In 2018, Frances H. Arnold, Chemical Engineering professor at the California Institute of Technology (Caltech), was awarded the greatest prize of her career: the Nobel Prize in Chemistry. The honor was granted to the US scientist for developing the directed evolution technique, which manipulates the genetic composition of microbes so that their biochemical functions can perform specific tasks sustainably.
The directed evolution method produces specific enzymes and biomolecules that can perform actions in a much cleaner and more efficient fashion than standard chemical processes, which usually rely on solvents and metals. Among the usages already developed are the detoxification of chemical spills, the removal of fabric stains in an eco-friendly manner and even the creation of medicine free of eco-hostile metallic catalysts.
“I get these students who come in and say, I want to help people. I say, people get plenty of help. Why don’t you help the planet?”, asked Arnold in an interview with The New York Times. “All my projects are about sustainability, bioremediation, making things in a cleaner fashion,” the environmental chemist reiterated.
From the advances she establishes in academic labs, Arnold has founded many environmental-oriented companies. One of them is Provivi, which is devising techniques for synthesizing insect mating pheromones cleanly, cheaply and on an industrial scale, with the goal of combating agricultural pests in an eco-friendly way.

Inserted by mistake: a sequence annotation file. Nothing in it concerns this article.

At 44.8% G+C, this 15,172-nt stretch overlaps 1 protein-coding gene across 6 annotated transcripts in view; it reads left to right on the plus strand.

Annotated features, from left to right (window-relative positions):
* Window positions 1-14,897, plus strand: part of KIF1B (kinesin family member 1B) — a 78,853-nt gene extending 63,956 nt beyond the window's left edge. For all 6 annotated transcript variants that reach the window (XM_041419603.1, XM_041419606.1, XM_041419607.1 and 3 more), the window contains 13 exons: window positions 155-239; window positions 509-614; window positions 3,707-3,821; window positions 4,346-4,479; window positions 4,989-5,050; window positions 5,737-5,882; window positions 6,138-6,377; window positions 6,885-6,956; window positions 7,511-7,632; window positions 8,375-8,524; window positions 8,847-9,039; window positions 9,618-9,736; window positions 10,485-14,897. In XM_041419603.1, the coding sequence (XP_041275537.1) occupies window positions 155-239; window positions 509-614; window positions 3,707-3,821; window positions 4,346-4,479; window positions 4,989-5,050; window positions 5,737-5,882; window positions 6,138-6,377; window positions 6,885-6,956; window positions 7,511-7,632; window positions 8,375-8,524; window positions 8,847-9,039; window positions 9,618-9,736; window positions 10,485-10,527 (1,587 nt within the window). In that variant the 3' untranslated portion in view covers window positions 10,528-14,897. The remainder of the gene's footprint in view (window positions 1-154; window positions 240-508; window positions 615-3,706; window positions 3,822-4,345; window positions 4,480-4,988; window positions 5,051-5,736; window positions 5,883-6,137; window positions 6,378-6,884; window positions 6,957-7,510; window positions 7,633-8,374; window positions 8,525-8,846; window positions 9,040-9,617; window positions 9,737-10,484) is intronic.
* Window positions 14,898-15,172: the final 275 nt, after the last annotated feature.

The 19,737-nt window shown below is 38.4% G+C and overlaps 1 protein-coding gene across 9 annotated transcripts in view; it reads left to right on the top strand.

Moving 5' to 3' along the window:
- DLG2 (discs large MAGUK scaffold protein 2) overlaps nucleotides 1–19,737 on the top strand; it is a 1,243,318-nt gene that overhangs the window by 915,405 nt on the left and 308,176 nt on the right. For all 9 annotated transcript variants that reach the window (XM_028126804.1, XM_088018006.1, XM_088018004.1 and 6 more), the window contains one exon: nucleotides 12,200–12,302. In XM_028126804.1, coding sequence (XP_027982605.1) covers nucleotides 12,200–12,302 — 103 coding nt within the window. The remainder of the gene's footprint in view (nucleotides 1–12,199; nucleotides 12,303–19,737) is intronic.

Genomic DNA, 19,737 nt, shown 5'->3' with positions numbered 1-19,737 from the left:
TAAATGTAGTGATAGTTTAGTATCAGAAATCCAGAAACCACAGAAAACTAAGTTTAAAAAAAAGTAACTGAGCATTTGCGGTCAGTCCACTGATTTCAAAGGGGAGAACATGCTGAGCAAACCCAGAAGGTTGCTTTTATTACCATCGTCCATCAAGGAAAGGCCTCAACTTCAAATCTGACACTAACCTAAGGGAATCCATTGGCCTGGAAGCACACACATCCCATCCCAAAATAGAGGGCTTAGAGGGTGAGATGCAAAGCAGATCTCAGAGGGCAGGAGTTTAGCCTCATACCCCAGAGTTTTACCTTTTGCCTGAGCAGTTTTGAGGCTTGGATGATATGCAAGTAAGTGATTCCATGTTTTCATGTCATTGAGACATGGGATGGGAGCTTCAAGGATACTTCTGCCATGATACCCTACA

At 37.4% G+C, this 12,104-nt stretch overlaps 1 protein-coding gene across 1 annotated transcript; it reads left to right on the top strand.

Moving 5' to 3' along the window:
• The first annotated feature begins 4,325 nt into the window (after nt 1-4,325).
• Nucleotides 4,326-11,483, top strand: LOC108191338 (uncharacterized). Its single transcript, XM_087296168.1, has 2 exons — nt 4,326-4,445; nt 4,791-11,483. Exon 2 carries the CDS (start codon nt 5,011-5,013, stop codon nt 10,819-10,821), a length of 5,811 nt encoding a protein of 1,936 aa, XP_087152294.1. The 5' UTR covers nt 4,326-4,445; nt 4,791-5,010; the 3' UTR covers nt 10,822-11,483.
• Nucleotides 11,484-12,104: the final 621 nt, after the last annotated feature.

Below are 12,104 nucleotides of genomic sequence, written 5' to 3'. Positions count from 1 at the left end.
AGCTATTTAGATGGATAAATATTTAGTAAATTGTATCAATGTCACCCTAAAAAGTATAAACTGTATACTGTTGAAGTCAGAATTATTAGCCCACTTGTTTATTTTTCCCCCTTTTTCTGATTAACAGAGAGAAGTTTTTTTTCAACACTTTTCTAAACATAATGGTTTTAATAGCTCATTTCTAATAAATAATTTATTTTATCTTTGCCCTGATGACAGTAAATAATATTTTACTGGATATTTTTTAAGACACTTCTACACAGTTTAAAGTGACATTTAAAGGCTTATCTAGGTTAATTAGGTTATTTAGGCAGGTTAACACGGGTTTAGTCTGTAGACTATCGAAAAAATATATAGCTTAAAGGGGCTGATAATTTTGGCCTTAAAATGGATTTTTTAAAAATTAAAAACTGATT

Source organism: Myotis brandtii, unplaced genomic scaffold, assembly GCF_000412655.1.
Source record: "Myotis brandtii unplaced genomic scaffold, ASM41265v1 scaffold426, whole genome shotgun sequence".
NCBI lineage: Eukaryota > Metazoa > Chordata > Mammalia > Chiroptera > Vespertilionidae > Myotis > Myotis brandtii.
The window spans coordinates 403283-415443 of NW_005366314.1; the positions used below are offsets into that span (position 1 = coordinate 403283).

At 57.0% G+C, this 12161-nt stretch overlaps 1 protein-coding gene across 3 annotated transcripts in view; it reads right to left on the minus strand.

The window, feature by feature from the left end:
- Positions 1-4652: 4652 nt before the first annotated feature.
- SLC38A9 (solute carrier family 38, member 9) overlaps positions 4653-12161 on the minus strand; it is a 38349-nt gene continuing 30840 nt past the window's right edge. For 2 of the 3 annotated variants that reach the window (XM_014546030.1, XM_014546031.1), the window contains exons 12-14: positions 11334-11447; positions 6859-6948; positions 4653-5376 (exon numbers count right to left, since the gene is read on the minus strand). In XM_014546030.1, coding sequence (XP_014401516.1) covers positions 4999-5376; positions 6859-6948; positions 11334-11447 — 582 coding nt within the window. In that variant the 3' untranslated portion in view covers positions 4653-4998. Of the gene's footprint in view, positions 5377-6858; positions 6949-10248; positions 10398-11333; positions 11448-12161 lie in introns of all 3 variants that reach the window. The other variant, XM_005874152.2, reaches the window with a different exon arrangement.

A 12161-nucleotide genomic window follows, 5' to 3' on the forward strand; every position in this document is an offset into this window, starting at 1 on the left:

The chemical engineer’s most recent venture is Aralez Bio, which will apply the principles of directed evolution to produce customized amino acids for drug companies. “They [drug companies] produce 100 times more waste than product,” said Christina Boville, chief scientific officer of the new venture, to NYT. “We think we can do much better. Our technology actually works,” said Arnold’s project partner.
How directed evolution technique works
The method developed by Francis Arnold inverts how most chemists work. It means that, instead of calculating and engineering new proteins inside microorganisms actively – a procedure which demands high investment in time with a low success rate -, the 2018 Nobel laureate’s approach is to direct basic evolution mechanisms to devise and update protein compositions.
It works like this: The scientist picks a protein with a potentially useful asset, such as stability under high temperatures. Then, in the lab, she randomly edits the gene that encodes the protein. From then on, she observes whether there is improvement in the resulting protein.
By repeating this procedure very often, as many times as necessary to achieve any interesting biochemical function, microbes are encouraged to face adaptation and survival challenges. With this mechanism, some microorganisms engineered in Arnold’s lab could even do something “natural” microbes never accomplished: produce bonds between carbon and silicon – a breakthrough for the scientific community.
“In the lab, we’re discovering that nature can do chemistry we never dreamed was possible,” Dr. Arnold said. “We’re adding whole swathes of the periodic table to the chemistry of the biological world,” she completed.
Content published in July 17, 2019